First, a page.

Many myths surround the practice of witchcraft and Wicca. Separate fact from fiction with this spellbinding quiz.
In 1542, witchcraft became a crime prosecuted by the state in England.
Both male and female practitioners of witchcraft are called witches. The term warlock comes from an Old English word meaning liar, traitor or oath-breaker and is often misused to describe a male practitioner of witchcraft.
Approximately 100,000 people were accused of witchcraft across Europe between the 15th and 18th centuries.
Approximately 40,000 to 50,000 Europeans were executed after being accused of witchcraft between the 15th century and 18th century.
"Malleus Maleficarum" gave instructions for identifying, interrogating and convicting witches.
The book "Malleus Maleficarum" was written in 1486 by Heinrich Kramer and Jacob Sprenger and published in 1487 in Germany.
In 1484, Pope Innocent VIII issued a document condemning witchcraft and authorized Kramer and Sprenger to eliminate witchcraft.
The English translation of "Malleus Maleficarum" is "The Hammer of Witches."
More than 70 percent of the Europeans accused of witchcraft were women, especially older widows without families.
The printing press, which was new technology during the Renaissance, was invented by Johannes Gutenberg between 1440 and 1450. The printing press helped spread witch hunt hysteria across Europe during the Renaissance by making information on witches widely available.
The Salem witch trials began in the spring of 1692.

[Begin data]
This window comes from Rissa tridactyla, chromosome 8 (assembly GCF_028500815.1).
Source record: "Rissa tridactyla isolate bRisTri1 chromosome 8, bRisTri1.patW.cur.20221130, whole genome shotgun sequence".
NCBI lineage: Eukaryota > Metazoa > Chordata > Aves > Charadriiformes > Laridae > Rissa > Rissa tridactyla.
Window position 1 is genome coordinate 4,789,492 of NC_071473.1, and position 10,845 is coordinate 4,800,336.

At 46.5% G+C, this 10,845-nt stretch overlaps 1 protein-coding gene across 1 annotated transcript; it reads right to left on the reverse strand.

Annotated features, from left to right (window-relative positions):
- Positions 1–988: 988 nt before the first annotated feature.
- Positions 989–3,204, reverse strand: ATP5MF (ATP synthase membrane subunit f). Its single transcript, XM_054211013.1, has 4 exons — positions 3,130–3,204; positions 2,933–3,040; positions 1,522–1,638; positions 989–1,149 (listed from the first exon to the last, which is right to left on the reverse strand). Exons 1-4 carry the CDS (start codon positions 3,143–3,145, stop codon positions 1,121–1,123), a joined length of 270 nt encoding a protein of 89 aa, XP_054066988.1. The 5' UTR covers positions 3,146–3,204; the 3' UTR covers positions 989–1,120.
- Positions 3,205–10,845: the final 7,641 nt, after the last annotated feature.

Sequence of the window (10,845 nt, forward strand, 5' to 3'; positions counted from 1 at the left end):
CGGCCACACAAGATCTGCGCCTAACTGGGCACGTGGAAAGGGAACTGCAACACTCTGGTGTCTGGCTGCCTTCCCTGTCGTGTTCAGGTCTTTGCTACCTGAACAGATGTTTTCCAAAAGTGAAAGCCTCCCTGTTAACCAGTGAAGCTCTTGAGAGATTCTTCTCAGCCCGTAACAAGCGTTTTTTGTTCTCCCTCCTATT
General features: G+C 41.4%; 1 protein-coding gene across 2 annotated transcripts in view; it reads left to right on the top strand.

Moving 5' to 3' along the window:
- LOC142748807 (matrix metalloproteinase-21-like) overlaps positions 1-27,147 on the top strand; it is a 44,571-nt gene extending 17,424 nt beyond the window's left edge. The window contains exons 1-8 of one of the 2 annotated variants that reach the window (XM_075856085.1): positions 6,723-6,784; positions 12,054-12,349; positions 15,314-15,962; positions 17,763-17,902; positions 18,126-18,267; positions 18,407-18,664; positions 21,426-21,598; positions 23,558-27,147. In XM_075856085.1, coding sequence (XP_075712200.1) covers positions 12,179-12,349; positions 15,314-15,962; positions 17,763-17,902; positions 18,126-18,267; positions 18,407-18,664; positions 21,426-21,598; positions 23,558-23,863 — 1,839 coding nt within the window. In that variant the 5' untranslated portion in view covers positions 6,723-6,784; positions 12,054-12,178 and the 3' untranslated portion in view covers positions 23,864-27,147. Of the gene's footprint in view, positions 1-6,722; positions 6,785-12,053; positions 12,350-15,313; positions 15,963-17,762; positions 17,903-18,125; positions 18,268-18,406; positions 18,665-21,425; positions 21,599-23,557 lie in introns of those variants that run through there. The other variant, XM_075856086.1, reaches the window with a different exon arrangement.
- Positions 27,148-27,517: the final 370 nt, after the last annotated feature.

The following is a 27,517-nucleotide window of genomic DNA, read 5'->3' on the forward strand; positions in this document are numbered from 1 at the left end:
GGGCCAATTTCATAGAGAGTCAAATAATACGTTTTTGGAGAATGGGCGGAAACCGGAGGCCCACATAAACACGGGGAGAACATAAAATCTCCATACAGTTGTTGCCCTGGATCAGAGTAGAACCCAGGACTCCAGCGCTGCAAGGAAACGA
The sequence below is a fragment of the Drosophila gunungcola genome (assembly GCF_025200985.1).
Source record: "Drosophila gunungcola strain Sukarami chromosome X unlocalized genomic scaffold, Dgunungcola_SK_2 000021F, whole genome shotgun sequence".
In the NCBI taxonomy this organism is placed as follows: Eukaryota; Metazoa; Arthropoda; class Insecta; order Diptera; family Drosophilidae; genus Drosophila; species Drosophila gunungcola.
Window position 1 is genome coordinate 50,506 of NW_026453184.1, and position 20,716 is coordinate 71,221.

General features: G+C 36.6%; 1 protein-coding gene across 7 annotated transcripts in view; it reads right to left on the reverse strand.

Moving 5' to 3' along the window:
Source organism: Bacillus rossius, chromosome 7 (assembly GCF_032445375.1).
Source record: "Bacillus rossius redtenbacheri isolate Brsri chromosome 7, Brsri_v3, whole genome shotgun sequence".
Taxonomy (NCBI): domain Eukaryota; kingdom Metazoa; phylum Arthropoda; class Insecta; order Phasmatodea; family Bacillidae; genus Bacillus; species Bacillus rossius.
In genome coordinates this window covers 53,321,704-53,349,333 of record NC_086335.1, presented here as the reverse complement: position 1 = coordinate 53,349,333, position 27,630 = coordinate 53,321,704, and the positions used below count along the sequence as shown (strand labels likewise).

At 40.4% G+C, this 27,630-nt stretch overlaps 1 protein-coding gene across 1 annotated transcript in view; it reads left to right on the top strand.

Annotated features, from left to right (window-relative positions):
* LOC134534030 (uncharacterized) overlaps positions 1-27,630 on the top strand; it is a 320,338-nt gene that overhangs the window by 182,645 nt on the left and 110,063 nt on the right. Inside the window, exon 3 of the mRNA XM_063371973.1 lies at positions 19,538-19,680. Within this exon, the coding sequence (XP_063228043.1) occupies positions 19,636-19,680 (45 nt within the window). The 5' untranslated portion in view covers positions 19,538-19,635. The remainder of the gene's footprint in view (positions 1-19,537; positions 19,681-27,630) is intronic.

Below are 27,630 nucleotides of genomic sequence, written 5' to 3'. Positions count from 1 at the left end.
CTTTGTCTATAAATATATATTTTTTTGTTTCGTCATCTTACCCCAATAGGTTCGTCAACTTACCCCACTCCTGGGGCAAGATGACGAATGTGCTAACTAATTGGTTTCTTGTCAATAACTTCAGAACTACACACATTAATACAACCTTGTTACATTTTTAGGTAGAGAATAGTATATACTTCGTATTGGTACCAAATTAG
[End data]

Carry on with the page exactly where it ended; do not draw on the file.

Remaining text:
Most of the residents of Salem were members of the Puritan religion.
Bishop died by hanging in June 1692.
Williams and Parris were the two original accusers during the Salem witch trials. Prynne is a character accused of witchcraft in "The Scarlet Letter" by Nathaniel Hawthorne.
Parris also was the father of Elizabeth Parris and the uncle of Abigail Williams, the two original accusers.
Griggs diagnosed two girls as suffering from bewitchment. The girls had exhibited symptoms such as violent contractions and fits of uncontrollable screaming.
The village of Salem was located in the Massachusetts colony. The village where the witch trials took place is the present-day town of Danvers, Massachusetts.
More than 150 people were accused of being witches during the Salem witch trials.
Chief Justice William Stoughton controversially allowed spectral evidence in the trials.
Twenty people were executed as a result of the Salem witch trials. One man was crushed to death by stones, and 19 were executed by hanging.
In October 1692, Massachusetts Gov. William Phipps disbanded the court responsible for the Salem witch trials. The remaining accused, who were awaiting trial and execution, were pardoned and released.
"Macbeth," written by William Shakespeare in 1606, features three witches.
The British author Gerald Gardner is considered by many to be the "father of modern witchcraft."
The Wiccan calendar is called the Wheel of the Year.
The eight sabbats commemorate phases of the changing seasons such as equinoxes and solstices.
The book "Witchcraft Today," written by Gerald Gardner, inspired the modern Wicca religion.
The book "Witchcraft Today" was published in 1954, shortly after the repeal of English witch laws in 1951.
A group of Wicca followers is called a coven.
Most people know Samhain, a sabbat celebrating the darker part of the year, as "Halloween."
The term "skyclad" means "naked." Witches are often depicted as celebrating in the nude, and while some witches may practice skyclad worship, many do not.